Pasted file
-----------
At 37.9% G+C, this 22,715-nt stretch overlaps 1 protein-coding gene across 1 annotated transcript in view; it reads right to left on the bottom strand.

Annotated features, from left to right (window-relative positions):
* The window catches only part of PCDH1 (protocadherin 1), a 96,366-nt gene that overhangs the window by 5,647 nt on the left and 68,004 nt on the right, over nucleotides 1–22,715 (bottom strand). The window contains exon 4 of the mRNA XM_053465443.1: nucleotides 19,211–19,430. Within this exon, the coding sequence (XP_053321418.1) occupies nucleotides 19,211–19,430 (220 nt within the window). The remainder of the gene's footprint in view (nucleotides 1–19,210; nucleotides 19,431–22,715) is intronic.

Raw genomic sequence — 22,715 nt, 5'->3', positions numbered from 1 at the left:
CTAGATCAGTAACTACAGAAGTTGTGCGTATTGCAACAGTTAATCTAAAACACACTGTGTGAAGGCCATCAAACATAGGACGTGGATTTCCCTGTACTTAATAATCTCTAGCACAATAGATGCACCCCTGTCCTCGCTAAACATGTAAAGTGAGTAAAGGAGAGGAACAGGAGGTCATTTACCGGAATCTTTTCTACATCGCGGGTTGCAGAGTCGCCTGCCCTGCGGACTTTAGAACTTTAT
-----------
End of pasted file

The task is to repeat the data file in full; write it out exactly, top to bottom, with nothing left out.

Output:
At 37.9% G+C, this 22,715-nt stretch overlaps 1 protein-coding gene across 1 annotated transcript in view; it reads right to left on the bottom strand.

Annotated features, from left to right (window-relative positions):
* The window catches only part of PCDH1 (protocadherin 1), a 96,366-nt gene that overhangs the window by 5,647 nt on the left and 68,004 nt on the right, over nucleotides 1–22,715 (bottom strand). The window contains exon 4 of the mRNA XM_053465443.1: nucleotides 19,211–19,430. Within this exon, the coding sequence (XP_053321418.1) occupies nucleotides 19,211–19,430 (220 nt within the window). The remainder of the gene's footprint in view (nucleotides 1–19,210; nucleotides 19,431–22,715) is intronic.

Raw genomic sequence — 22,715 nt, 5'->3', positions numbered from 1 at the left:
CTAGATCAGTAACTACAGAAGTTGTGCGTATTGCAACAGTTAATCTAAAACACACTGTGTGAAGGCCATCAAACATAGGACGTGGATTTCCCTGTACTTAATAATCTCTAGCACAATAGATGCACCCCTGTCCTCGCTAAACATGTAAAGTGAGTAAAGGAGAGGAACAGGAGGTCATTTACCGGAATCTTTTCTACATCGCGGGTTGCAGAGTCGCCTGCCCTGCGGACTTTAGAACTTTAT